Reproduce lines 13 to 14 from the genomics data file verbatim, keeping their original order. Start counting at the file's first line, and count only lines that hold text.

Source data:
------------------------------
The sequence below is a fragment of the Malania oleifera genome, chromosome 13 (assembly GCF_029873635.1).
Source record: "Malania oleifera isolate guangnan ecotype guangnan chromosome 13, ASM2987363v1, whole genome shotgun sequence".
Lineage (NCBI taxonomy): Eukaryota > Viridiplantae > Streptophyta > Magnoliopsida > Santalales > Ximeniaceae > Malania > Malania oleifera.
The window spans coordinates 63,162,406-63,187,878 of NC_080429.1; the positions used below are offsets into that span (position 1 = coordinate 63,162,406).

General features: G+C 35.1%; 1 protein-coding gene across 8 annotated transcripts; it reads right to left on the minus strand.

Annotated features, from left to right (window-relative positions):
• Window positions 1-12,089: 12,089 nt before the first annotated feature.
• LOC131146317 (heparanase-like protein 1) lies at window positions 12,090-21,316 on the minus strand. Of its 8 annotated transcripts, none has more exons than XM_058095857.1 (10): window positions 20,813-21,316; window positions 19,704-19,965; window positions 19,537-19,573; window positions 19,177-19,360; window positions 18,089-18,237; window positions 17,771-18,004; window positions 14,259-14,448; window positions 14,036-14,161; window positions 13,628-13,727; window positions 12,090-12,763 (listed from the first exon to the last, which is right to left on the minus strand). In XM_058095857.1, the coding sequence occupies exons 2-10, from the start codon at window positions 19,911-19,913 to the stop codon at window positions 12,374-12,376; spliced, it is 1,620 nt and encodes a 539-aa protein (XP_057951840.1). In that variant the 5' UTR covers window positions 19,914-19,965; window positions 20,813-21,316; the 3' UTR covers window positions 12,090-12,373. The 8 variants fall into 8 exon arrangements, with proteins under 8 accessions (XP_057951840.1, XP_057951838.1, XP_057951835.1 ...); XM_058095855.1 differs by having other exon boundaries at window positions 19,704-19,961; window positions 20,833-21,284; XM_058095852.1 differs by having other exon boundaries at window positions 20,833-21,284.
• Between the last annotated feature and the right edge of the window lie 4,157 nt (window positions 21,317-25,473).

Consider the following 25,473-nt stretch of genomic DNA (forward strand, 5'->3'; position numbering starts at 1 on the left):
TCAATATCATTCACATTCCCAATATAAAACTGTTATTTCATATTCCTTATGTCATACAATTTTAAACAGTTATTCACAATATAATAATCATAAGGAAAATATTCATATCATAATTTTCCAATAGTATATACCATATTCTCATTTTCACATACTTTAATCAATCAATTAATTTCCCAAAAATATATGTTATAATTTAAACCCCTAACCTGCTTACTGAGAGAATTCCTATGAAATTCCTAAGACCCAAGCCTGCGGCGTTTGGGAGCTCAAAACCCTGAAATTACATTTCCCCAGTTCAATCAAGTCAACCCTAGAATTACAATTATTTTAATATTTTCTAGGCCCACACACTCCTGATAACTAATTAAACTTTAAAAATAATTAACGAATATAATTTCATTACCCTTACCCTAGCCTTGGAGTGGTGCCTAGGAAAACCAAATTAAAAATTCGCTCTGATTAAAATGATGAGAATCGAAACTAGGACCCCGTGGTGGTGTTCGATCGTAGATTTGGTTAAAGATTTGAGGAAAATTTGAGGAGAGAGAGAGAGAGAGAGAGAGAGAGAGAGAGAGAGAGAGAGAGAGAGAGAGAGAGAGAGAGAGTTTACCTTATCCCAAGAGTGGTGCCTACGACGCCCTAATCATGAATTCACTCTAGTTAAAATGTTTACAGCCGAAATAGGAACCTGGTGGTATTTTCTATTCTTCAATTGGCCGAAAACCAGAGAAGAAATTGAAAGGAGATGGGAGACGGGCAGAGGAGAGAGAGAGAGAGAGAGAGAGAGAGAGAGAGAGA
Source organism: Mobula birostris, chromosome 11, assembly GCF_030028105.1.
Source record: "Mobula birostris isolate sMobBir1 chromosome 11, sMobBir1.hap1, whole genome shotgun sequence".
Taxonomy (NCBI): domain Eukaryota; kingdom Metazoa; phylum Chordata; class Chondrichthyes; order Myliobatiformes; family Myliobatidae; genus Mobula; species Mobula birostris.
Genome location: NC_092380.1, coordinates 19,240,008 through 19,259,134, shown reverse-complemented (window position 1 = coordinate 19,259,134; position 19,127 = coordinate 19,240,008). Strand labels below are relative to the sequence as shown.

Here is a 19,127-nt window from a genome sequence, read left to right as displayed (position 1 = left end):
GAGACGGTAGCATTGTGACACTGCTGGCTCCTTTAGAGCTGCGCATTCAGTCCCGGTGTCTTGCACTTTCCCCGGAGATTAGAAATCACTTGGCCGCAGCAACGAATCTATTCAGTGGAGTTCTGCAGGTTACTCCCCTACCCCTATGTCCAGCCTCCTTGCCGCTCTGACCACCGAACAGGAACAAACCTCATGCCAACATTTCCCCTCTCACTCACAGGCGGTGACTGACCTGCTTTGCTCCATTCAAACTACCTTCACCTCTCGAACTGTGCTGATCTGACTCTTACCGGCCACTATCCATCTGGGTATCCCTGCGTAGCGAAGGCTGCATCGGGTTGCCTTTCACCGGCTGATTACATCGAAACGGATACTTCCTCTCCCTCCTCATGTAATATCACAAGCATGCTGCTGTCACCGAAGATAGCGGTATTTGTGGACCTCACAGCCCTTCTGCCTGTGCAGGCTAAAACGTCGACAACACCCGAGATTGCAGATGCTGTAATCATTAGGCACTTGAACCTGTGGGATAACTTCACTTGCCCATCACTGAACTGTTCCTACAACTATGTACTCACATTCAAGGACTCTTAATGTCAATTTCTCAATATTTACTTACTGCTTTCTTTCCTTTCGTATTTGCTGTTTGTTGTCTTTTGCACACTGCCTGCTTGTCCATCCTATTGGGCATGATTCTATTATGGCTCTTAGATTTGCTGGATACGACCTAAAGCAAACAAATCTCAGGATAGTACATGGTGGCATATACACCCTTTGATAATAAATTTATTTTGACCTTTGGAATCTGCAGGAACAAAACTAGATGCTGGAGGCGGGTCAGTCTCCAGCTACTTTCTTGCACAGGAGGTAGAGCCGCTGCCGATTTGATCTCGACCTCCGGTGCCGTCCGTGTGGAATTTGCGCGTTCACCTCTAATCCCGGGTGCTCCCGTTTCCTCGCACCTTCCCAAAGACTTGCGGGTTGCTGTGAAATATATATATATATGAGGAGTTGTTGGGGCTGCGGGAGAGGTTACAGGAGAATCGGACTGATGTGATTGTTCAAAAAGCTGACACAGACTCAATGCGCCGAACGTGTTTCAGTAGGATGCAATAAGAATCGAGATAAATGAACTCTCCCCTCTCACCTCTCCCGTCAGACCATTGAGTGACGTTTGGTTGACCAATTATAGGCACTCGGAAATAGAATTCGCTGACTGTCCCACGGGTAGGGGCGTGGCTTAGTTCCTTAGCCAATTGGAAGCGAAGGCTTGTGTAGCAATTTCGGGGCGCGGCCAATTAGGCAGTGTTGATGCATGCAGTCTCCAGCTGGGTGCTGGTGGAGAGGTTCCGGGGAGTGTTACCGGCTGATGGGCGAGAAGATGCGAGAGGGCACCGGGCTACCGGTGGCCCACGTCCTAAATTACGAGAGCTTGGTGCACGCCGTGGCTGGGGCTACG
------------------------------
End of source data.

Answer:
Source record: "Mobula birostris isolate sMobBir1 chromosome 11, sMobBir1.hap1, whole genome shotgun sequence".
Taxonomy (NCBI): domain Eukaryota; kingdom Metazoa; phylum Chordata; class Chondrichthyes; order Myliobatiformes; family Myliobatidae; genus Mobula; species Mobula birostris.